Policy driving science

At the outset, I had never intended to discuss politics (and bureaucracy) on the blog. Part of the reason is hubris-thy shall not offend those who can get offended. I find this dictum broken again and again, as I dive deeper into policy ideas. It is critical to avoid creating systems and mechanisms that can impede science.

Here’s something interesting:

Political Enough For Government Work

What happens if you take away scientific competition? There is indeed a way to do this, and that’s by working in a government agency. Being a government scientist is not a bad deal for a lot of people. The pay is good, the job is secure, and the expectations aren’t high. Securing funding is pretty easy and completely backwards from academia—you often get the funding first and justify it with a “grant” later. The perceived impact of your publications doesn’t matter, any journal is sufficient. In the case of my position at CDC-NIOSH, mechanistic science wasn’t encouraged. Instead, there was a lot of emphasis on toxicology, which simply involves exposing an animal or tissue to a compound or microbe and determining if there is an adverse effect. If there was, going further steps to determine why there was an adverse effect wasn’t necessary. It was a simple exposure, assess, report, rinse and repeat process.

The author lists several instances of bureaucratic dysfunctions, wasteful research and science driven by shifting political priorities. For example, the current flavour of the season is “climate change” and “promoting diversity” in academia. I can’t delve into the entire post from the linked article, but one another aspect of publishing requires a mention:

A prime example is the CDC’s flagship journal Morbidity and Mortality Weekly Report (MMWR). According to the CDC, MMWR exists “…to report events of public health interest and importance to CDC’s major constituents—state and local health departments—and as quickly as possible”, and to distribute “… objective scientific information, albeit often preliminary, to the public at large”.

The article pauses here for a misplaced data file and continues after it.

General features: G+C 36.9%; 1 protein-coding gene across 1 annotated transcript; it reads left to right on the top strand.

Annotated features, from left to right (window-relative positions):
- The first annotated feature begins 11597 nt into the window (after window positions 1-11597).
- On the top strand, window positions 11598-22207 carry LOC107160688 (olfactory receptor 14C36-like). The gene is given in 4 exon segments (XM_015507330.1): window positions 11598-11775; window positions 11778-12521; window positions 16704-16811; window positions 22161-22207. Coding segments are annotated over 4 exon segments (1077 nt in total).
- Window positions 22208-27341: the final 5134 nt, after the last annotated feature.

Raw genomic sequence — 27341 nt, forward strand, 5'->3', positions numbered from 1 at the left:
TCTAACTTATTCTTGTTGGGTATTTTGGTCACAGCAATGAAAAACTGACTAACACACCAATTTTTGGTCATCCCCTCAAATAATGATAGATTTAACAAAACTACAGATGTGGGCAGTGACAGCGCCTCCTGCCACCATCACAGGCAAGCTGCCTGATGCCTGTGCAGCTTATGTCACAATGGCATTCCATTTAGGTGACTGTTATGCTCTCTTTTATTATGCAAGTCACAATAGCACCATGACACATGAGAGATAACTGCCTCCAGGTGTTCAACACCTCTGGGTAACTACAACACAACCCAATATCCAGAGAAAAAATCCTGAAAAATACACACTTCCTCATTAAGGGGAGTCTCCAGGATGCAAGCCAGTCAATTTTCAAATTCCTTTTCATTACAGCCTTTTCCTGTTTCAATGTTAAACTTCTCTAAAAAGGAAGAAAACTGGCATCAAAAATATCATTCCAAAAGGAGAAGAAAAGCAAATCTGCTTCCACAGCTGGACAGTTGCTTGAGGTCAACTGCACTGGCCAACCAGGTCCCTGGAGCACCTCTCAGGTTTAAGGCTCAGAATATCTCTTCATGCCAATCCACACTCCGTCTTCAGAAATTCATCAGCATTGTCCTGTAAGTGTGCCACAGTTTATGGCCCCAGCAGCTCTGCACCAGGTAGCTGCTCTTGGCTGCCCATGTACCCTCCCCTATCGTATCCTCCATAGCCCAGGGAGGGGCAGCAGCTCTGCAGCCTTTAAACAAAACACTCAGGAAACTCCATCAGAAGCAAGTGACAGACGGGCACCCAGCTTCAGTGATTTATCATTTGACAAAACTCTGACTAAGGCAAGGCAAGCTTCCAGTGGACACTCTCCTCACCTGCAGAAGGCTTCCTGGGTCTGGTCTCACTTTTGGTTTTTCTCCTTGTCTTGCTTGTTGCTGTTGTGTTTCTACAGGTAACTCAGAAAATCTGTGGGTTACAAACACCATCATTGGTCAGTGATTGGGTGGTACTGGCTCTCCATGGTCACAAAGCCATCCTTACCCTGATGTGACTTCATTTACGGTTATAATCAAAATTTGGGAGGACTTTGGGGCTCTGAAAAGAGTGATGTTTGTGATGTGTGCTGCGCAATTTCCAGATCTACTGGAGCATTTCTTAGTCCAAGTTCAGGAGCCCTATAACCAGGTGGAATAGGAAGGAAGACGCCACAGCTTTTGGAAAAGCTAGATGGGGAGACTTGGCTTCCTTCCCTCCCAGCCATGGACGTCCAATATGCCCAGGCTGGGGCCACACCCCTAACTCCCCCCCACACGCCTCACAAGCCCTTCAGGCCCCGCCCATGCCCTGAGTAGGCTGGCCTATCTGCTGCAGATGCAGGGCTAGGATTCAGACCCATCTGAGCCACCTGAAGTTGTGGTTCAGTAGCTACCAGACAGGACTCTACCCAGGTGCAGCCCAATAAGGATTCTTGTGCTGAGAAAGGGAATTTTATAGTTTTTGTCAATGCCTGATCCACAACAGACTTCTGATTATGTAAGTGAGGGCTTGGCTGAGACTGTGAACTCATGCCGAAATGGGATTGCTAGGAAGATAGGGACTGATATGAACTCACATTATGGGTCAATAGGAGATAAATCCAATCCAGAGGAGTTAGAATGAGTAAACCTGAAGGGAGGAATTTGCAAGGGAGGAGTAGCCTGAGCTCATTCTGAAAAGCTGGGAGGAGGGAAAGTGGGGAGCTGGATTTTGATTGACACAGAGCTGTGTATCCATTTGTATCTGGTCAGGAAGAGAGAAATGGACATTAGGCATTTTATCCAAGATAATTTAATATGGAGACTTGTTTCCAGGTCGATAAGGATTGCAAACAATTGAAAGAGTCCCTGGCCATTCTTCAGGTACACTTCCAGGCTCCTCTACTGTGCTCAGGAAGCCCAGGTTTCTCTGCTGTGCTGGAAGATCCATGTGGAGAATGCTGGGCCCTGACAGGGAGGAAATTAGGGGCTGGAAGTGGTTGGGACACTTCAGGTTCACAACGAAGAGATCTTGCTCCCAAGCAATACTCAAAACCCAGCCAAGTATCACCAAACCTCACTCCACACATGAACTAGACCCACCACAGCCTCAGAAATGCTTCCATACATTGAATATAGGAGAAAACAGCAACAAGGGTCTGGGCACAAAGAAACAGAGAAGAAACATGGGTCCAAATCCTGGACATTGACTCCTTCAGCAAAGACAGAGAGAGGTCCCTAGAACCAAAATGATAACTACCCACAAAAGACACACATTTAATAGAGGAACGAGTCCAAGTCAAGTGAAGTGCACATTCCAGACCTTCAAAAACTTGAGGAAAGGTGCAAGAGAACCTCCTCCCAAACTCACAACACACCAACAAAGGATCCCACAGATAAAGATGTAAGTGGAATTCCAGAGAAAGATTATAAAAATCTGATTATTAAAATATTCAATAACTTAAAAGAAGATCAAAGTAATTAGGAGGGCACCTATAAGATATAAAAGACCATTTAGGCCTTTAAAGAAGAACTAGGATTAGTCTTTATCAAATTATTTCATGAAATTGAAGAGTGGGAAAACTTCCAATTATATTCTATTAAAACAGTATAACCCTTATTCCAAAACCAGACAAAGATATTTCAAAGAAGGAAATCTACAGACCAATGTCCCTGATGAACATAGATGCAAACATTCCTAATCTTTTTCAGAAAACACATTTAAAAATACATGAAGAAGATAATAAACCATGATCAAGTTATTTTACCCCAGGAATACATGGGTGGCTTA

….Although most articles that appear in MMWR are not “peer-reviewed” in the way that submissions to medical journals are, to ensure that the content of MMWR comports with CDC policy, every submission to MMWR undergoes a rigorous multilevel clearance process before publication. This includes review by the CDC Director or designate, top scientific directors at all CDC organizational levels, and an exacting review by MMWR editors. Articles submitted to MMWR from non-CDC authors undergo the same kind of review by subject-matter experts within CDC. By the time a report appears in MMWR, it reflects, or is consistent with, CDC policy.

So it isn’t peer review, but editors have “exacting standards”. I call this a “sleight of hand”, but then the funders get a leeway to dictate what agenda driven science could be. There’s nothing “objective” about science here. While there are societal calls to “fix it”, please understand that these are perfect socialist systems where the inhabitants of this ecosystem are protected till the grave. There’s no “prestige” associated with this, but it represents a self-certification process (and system) derived from public funds. Let’s not be fooled by “individuals leaving their legacy imprints in the sands of time”. A sound policy provides actionable research benefiting the public good. It should be science driving the policy.

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